When it was launched last fall, Apple’s iOS Maps quickly became the butt of many Internet jokes. Full of bugs, glitches, and an uncanny handling of geography, the app failed in spectacular fashion, most memorably, by instructing users to take a left turn into the ocean or in pinpointing their destination to the middle of an airport runway.
While many web denizens furiously worked to post all the algorithm fails they could find, few would do so with the curator’s eye of Peder Norrby. His iOS Maps Glitches artfully collects the melting bridges, jagged buildings, and discombobulated landscapes that plague Apple’s app.
Norrby, who’s the founder of the computer graphics company Trapcode, has been cataloging his finds for several months. His Flickr page devoted to the series depicts the vast array of glitches he’s managed to capture: Wide expanses of fractured highway that fold into vertiginous 90-degree cliffs; trees lining avenues become surrealist amorphous blobs of green; and a sole roller coaster is reduced to what looks like a prop from the classic Playstation game Twisted Metal.
The visual hiccups aren’t "glitches" per se, but rather the result of iOS’s underperforming rendering engine, which seems to have an extraordinarily tough time with textural mapping, i.e., draping a 2-D image over a 3-D topographical model. As Norrby tells Co.Design: "The glitches are essentially the computer misunderstanding the underlying geometry. It tries its best and sometimes it leads to comical, interesting, and lovely images."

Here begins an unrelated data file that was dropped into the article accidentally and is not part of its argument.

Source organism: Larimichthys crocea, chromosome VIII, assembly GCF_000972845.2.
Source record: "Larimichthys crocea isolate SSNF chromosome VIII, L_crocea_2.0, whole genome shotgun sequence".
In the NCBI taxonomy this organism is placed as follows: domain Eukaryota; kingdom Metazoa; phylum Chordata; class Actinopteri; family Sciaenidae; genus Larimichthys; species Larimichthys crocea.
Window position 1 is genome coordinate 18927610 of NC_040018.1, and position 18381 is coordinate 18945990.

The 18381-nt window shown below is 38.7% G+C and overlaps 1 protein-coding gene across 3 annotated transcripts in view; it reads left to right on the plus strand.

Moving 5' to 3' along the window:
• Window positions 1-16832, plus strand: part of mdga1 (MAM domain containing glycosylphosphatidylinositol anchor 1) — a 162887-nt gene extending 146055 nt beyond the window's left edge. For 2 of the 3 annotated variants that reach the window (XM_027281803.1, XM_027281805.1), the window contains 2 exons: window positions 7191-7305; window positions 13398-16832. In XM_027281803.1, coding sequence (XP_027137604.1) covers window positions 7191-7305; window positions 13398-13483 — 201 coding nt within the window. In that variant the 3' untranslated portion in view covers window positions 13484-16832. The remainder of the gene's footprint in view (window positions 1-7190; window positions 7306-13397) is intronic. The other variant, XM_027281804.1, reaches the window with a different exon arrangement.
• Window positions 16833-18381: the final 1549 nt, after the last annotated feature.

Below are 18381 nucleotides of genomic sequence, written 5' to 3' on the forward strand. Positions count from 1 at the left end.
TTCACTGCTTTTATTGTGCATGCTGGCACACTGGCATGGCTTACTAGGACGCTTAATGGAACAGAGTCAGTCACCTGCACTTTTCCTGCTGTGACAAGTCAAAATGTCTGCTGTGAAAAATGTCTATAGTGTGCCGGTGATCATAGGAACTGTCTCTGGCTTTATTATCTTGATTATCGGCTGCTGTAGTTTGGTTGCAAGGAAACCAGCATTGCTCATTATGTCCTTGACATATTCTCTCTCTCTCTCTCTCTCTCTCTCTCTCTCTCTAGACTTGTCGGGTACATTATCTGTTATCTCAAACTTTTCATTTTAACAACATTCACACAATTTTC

Since Norrby began collecting the photos, Apple has been quietly correcting some of the very flaws that are the subject of his colorful screen grabs. "I’ve seen some glitches disappear," he says, referring to "Tricky roundabout," an elevated highway loop that hovered above a series of drooping roads before they were later smoothed out. The corrections, he explains, "add" to his project.
Regarding similar efforts to document Apple’s failed attempt to challenge Google Maps, Norrby says his aims are different. "I’m not trying to ridicule Apple Maps. I’m doing this because I like the images."